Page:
Qatar Petroleum is considering investment in Australian liquefied natural gas (LNG) facilities and possibly buying into an export boom that poses the only serious challenge to its place as the world’s top LNG exporter, a company official said.
‘I think we are exploring all geographical places that would really achieve our business objectives and Australia definitely is an important proposition where maybe we will be able to find good investment opportunities,’ Abdulrahman Al-Shaibi, director of finance at Qatar Petroleum, told Reuters on the sidelines of a conference in Dubai.
By 2020, Australia may eclipse Qatar as the world’s largest LNG exporting country.
Australia is now the fourth-largest LNG exporter and is already China’s biggest supplier, with liquefaction capacity forecast to increase five times from current levels to 100 million tonnes per annum (mta) by 2020.
‘Qatar Petroleum International (QPI) will be embarking on different types of projects. They have in the pipeline greenfield projects very similar to the projects we have done over the last 20 years. So most probably those projects will be attracting project financing. But of course we will be looking into multi-source financing to ensure that we raise sufficient funding.’
The company is also considering raising domestic gas prices for feedstock gas, Shaibi said.
‘I think prices for feedstock have been way below prices on the international market. We are considering raising the cost of the feedstock. But still it would remain within a range which could be seen as a subsidy,’ he said.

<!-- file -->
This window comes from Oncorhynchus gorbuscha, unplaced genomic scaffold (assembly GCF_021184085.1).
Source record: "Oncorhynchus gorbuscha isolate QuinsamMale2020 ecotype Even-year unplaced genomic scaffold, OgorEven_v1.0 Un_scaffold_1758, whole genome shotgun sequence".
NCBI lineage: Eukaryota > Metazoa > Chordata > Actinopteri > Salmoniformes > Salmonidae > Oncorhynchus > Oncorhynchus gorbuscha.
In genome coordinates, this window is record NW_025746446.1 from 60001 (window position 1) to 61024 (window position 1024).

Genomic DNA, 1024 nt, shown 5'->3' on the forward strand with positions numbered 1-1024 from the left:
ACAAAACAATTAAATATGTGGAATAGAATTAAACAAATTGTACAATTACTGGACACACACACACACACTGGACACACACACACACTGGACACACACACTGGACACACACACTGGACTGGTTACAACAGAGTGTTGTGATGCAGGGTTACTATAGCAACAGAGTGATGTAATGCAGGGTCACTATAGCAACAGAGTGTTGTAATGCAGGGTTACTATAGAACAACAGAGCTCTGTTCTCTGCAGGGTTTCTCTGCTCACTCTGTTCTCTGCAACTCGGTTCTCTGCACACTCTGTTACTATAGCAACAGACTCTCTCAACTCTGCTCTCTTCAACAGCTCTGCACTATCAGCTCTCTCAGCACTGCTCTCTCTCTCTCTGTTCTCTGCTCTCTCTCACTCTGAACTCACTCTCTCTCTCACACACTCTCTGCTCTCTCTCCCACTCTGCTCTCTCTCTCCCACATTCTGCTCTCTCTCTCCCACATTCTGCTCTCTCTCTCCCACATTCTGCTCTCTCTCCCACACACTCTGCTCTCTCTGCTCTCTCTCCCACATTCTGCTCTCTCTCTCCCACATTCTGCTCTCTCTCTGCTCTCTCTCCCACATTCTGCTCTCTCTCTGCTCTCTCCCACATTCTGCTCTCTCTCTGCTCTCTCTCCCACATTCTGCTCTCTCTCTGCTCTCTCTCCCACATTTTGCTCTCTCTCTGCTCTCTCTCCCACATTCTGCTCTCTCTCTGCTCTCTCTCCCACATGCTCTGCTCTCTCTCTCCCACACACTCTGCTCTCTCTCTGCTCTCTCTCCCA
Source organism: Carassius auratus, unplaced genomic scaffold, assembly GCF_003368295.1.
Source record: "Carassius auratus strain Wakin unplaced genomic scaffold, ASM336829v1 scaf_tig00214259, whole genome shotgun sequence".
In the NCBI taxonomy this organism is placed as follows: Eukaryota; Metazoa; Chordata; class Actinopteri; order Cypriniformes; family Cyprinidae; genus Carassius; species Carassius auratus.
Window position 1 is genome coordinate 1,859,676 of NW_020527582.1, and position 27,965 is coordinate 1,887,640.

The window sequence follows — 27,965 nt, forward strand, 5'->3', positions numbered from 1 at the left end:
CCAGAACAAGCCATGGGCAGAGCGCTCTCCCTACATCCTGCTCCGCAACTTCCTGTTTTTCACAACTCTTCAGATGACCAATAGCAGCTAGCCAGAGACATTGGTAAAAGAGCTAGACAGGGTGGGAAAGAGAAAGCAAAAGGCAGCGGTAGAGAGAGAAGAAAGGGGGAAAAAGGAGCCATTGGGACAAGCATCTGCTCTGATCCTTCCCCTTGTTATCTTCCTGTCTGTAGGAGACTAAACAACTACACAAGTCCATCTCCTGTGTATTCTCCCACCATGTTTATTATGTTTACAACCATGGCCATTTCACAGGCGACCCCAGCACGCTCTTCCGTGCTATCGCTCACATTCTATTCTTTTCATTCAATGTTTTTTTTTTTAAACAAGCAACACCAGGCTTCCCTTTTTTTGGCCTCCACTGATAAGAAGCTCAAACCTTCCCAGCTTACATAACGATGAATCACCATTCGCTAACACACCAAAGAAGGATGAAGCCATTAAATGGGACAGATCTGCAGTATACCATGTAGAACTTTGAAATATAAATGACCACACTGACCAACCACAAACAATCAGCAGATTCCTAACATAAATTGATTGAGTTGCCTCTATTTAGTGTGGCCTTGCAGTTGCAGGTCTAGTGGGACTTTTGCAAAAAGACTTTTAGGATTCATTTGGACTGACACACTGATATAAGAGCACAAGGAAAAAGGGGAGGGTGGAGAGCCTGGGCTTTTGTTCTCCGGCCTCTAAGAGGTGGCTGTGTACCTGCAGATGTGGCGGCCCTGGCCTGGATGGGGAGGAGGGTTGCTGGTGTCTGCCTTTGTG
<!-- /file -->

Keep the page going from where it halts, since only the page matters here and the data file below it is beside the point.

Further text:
Shaibi said that petrochemicals would be ‘an important part of QP’s investment portfolio going forward. We still have some large projects in the pipeline.’
Qatar plans to spend $25 billion on expanding its domestic petrochemical industry over the next decade, more than doubling its annual petrochemical production capacity from 9.2 million tons now to 23 million tons by 2020.
In December Qatar signed a deal with Royal Dutch Shell to develop a $6.4 billion petrochemicals complex in the Ras Laffan industrial city in the state. Earlier this month Qatar Petroleum and Qatar Petrochemical Co (QAPCO) agreed to build a $5 billion petrochemical complex at Ras Laffan to produce petrochemical products mainly to be sold to high-growth markets in Asia, Africa and Latin America.
QP was in the final stages of appointing an adviser to evaluate financing options for the project, Shaibi said.
The company is also evaluating plans to tap the Islamic bond market as a means to finance new projects, he said.
‘We are developing structures to tap the sukuk market. We are having discussions with certain firms that will enable structures that will create better momentum for more successful sukuk financing.’
‘It’s unlikely in 2012, but maybe in 2013 sukuk will be an important and unique innovation that QP will take the lead (on),’ he said.
QP recently completed a $10.4 billion financing of its Barzan gas project despite a difficult economic climate that has put a freeze on syndicated lending in the region.
Public-private partnership implementation is another area of focus for the company, he said.
‘Today, we are focusing in terms of developing the required legal framework to enable PPP implementation,’ he said.